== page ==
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Allen Edmonds Appreciation Thread - Page 1060

post #15886 of 46922
Quote:
Originally Posted by cbtaylor View Post

 

I think they look fine on feet, I would not worry about it.

Quote:
Originally Posted by MoneyWellSpent View Post

 

That sort of looks like the now infamous "5-Last Bowing."  Have you had trouble with any other 5-Last shoes doing that?  I agree with cbtaylor, that if they fit fine it probably isn't a huge deal. 

 

I haven't had problems with my Strands, no. Thanks for the advice though; I'm gonna keep 'em.

 

Quote:
Originally Posted by MoneyWellSpent View Post

Interestingly, one of the discrepancies that I have caught is between the Rapid City and the Cognac McTavish.  Both shoes are made from Horween Cognac Dublin Leather.  However, they say to use Conditioner/Cleaner and Walnut Polish on the Rapid City, whereas they say to use Saddle Soap on the McTavish.  The care should be the same for these two shoes I would think.  Just curious about what happened with yours. 

Quote:
Originally Posted by TheSizzle View Post

I can tell you this: I will not be putting saddle soap anywhere near those uppers again, and I would advise others with cognac McTavish to avoid it as well.

Quote:
Originally Posted by MacktasticGDogg View Post

I used saddle soap on my Elgins back when I bought it and it took out the toe burnishing. At the time the AE website had just added saddle soap and it said it should be used on the Rough Collection, so I tried it. I guess that was a mistake. Fortunately the shoe looked fine to me without the toe burnishing, so it didn't bother me. But it sounds like I should just toss that can of saddle soap.

 

Strangely, the Shoe Care Reference PDF says to use Conditioner/Cleaner (CC) and Saddle Soap (SS) on the "Wax Infused" McTavishes, CC and Premium Polish (PP) on the "Distressed" one, and just CC (but no SS, PP, or Leather Lotion (LL)) on the Cognac McTavishes. Interestingly, the "Saddle Waxy" leather of the Elgins call for CC and LL.

 

My guess is that SS is only good for the "Wax Infused" leathers, but you would think it would work for "Saddle Waxy" leathers, too. Hell, it has "Saddle" and "Wax" in the name! It seems that CC is okay for just about anything. Do we think the same is true for LL?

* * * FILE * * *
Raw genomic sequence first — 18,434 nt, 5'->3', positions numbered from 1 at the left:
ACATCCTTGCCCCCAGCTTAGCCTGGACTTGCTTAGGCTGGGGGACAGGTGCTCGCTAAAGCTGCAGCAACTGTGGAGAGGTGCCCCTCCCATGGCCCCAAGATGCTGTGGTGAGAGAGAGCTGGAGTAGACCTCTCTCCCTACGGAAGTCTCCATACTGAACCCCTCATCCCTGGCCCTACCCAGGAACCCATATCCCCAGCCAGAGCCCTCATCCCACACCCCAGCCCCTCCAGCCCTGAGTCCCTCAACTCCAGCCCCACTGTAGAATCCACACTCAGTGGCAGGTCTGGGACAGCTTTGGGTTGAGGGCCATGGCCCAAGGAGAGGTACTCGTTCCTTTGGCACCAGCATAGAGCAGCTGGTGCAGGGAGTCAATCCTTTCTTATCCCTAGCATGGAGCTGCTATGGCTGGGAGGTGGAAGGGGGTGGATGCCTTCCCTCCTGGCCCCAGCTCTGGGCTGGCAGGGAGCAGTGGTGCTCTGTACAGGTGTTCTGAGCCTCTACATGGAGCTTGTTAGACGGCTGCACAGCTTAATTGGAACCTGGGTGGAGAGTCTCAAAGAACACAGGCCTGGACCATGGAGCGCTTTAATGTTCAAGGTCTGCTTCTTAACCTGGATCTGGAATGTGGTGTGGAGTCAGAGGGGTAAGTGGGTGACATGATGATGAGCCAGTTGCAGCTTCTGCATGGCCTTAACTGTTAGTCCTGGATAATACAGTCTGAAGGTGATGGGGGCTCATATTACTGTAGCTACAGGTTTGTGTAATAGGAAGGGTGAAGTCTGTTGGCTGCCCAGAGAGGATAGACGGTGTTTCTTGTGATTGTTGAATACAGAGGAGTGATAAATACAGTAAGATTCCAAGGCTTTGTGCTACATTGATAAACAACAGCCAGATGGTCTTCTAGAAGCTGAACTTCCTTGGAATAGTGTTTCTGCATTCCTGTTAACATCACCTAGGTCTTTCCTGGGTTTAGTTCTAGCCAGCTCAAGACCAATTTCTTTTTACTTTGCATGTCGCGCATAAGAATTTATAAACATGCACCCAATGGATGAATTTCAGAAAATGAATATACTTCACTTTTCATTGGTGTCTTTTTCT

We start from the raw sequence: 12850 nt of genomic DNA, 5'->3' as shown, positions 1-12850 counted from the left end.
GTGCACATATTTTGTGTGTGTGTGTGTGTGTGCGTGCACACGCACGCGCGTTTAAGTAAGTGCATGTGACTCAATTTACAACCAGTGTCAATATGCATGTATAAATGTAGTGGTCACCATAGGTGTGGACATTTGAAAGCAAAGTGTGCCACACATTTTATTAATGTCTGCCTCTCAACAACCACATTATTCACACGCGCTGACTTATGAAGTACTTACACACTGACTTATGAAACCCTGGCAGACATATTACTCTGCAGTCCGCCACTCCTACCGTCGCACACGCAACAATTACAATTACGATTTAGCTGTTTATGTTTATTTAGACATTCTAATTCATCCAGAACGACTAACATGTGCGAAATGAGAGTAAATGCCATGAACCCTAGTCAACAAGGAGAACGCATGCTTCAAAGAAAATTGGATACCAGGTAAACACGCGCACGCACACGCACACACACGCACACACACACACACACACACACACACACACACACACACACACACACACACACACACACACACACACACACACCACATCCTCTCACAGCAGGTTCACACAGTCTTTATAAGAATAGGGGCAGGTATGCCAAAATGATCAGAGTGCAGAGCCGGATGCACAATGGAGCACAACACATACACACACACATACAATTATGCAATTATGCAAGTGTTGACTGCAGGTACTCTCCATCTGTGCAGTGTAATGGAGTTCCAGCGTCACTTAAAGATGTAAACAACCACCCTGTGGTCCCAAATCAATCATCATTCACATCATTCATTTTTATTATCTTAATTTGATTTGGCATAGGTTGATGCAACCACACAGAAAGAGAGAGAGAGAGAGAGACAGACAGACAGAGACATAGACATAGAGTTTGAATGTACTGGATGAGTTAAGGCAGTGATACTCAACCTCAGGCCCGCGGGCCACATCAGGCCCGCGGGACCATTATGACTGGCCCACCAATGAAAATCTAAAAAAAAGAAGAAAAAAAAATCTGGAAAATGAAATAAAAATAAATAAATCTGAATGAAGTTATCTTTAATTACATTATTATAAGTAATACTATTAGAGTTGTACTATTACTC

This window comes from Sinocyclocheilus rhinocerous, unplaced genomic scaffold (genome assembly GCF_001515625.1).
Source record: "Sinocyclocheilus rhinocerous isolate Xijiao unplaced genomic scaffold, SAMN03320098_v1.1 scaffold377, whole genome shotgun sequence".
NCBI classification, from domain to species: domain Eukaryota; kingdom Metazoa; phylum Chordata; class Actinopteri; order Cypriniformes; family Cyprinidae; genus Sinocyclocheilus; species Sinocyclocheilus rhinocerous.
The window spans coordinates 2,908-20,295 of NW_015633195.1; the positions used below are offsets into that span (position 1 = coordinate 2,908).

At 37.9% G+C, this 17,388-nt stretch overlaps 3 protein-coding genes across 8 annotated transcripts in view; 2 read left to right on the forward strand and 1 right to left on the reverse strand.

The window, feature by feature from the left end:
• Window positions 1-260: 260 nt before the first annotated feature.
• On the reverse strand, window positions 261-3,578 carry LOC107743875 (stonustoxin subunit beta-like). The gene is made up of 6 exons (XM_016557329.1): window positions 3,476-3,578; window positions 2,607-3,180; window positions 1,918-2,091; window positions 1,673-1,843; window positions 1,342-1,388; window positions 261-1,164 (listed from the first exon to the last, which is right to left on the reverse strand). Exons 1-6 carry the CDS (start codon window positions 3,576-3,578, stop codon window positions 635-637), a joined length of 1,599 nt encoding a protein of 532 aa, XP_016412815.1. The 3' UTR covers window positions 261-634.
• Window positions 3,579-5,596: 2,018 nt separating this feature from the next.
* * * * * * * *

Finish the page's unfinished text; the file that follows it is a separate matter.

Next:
post #15887 of 46922
Quote:
Originally Posted by MacktasticGDogg View Post


I used saddle soap on my Elgins back when I bought it and it took out the toe burnishing. At the time the AE website had just added saddle soap and it said it should be used on the Rough Collection, so I tried it. I guess that was a mistake. Fortunately the shoe looked fine to me without the toe burnishing, so it didn't bother me. But it sounds like I should just toss that can of saddle soap.

 

Quote:
Originally Posted by TheSizzle View Post

 

I think they might still have saddle soap listed on their website under the McTavish description, but I'm not going there.

 

The finish seems different (wax infusion and such) on different colors of the McTavish, which might explain why it didn't harm my tan ones, but you should have seen the amount of color that was coming off the shoes and onto the cloth (when the cloth became brown, I could only assume it was from the shoes since I wasn't adding any color).

 

I'd recommend avoiding it on the cognac variety for sure.

 

Saddle soap is rough stuff, but it has some uses. I don't know if I'd disregard it all-together, but, like I said, I'd keep it away from cognac McTavish uppers.

 

Saddle soap is fine on the natural tan McTavish.  I use in on my tan Finches and have been for months.  They look beautiful in my opinion.  Saddle soap isn't as rough as urban legend has led many to believe.  The issue is rather simple.  If the shoe has a polished finish that can be stripped away, then saddle soap will gradually remove it.  It is actually a great product and the leather isn't being damaged.  The pigment that is sitting on the surface of the shoe is just being cleaned away along with the dirt.  Saddle soap leaves behind enough oils, etc., so that the leather is quite supple afterwords.  It is just best to use it on shoes that are not colored with a surface polish unless you plan on re-polishing them afterwords. 

post #15888 of 46922
Quote:
Originally Posted by kentyman View Post

 

I haven't had problems with my Strands, no. Thanks for the advice though; I'm gonna keep 'em.

 

 

Strangely, the Shoe Care Reference PDF says to use Conditioner/Cleaner (CC) and Saddle Soap (SS) on the "Wax Infused" McTavishes, CC and Premium Polish (PP) on the "Distressed" one, and just CC (but no SS, PP, or Leather Lotion (LL)) on the Cognac McTavishes. Interestingly, the "Saddle Waxy" leather of the Elgins call for CC and LL.